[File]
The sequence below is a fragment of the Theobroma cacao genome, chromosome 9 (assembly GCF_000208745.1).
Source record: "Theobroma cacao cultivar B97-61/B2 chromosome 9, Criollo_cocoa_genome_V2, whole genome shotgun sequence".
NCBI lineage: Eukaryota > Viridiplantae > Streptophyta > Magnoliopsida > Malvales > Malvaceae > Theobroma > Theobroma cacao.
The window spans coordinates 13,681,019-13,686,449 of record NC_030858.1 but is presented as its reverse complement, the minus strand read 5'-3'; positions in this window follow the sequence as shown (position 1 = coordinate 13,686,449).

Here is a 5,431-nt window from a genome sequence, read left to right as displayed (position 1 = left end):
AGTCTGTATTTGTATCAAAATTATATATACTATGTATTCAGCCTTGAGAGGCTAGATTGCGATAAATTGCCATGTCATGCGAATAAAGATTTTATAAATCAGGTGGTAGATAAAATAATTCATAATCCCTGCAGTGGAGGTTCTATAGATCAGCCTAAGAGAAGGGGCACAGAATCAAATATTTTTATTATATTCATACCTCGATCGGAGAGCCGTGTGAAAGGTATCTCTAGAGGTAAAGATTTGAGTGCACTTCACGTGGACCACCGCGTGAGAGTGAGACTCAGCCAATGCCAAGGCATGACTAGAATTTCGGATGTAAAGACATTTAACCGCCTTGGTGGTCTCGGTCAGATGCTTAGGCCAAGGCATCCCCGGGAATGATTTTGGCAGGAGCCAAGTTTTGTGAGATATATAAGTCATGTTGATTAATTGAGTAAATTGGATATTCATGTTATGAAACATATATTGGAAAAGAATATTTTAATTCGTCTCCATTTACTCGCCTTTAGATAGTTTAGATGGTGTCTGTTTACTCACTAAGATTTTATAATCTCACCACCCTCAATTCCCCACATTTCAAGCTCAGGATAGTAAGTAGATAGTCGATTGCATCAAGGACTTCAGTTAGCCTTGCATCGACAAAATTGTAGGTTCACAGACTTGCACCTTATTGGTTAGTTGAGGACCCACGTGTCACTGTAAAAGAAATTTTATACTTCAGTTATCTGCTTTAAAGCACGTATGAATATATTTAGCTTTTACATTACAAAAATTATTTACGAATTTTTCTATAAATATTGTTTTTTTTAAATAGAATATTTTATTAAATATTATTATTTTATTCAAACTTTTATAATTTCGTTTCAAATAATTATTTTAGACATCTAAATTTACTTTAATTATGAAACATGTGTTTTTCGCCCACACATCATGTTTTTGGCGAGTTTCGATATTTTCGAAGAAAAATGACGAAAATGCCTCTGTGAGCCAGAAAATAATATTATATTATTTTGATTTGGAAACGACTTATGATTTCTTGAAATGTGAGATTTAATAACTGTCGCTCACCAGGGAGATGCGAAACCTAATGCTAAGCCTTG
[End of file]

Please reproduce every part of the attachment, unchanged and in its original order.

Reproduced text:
The sequence below is a fragment of the Theobroma cacao genome, chromosome 9 (assembly GCF_000208745.1).
Source record: "Theobroma cacao cultivar B97-61/B2 chromosome 9, Criollo_cocoa_genome_V2, whole genome shotgun sequence".
NCBI lineage: Eukaryota > Viridiplantae > Streptophyta > Magnoliopsida > Malvales > Malvaceae > Theobroma > Theobroma cacao.
The window spans coordinates 13,681,019-13,686,449 of record NC_030858.1 but is presented as its reverse complement, the minus strand read 5'-3'; positions in this window follow the sequence as shown (position 1 = coordinate 13,686,449).

Here is a 5,431-nt window from a genome sequence, read left to right as displayed (position 1 = left end):
AGTCTGTATTTGTATCAAAATTATATATACTATGTATTCAGCCTTGAGAGGCTAGATTGCGATAAATTGCCATGTCATGCGAATAAAGATTTTATAAATCAGGTGGTAGATAAAATAATTCATAATCCCTGCAGTGGAGGTTCTATAGATCAGCCTAAGAGAAGGGGCACAGAATCAAATATTTTTATTATATTCATACCTCGATCGGAGAGCCGTGTGAAAGGTATCTCTAGAGGTAAAGATTTGAGTGCACTTCACGTGGACCACCGCGTGAGAGTGAGACTCAGCCAATGCCAAGGCATGACTAGAATTTCGGATGTAAAGACATTTAACCGCCTTGGTGGTCTCGGTCAGATGCTTAGGCCAAGGCATCCCCGGGAATGATTTTGGCAGGAGCCAAGTTTTGTGAGATATATAAGTCATGTTGATTAATTGAGTAAATTGGATATTCATGTTATGAAACATATATTGGAAAAGAATATTTTAATTCGTCTCCATTTACTCGCCTTTAGATAGTTTAGATGGTGTCTGTTTACTCACTAAGATTTTATAATCTCACCACCCTCAATTCCCCACATTTCAAGCTCAGGATAGTAAGTAGATAGTCGATTGCATCAAGGACTTCAGTTAGCCTTGCATCGACAAAATTGTAGGTTCACAGACTTGCACCTTATTGGTTAGTTGAGGACCCACGTGTCACTGTAAAAGAAATTTTATACTTCAGTTATCTGCTTTAAAGCACGTATGAATATATTTAGCTTTTACATTACAAAAATTATTTACGAATTTTTCTATAAATATTGTTTTTTTTAAATAGAATATTTTATTAAATATTATTATTTTATTCAAACTTTTATAATTTCGTTTCAAATAATTATTTTAGACATCTAAATTTACTTTAATTATGAAACATGTGTTTTTCGCCCACACATCATGTTTTTGGCGAGTTTCGATATTTTCGAAGAAAAATGACGAAAATGCCTCTGTGAGCCAGAAAATAATATTATATTATTTTGATTTGGAAACGACTTATGATTTCTTGAAATGTGAGATTTAATAACTGTCGCTCACCAGGGAGATGCGAAACCTAATGCTAAGCCTTG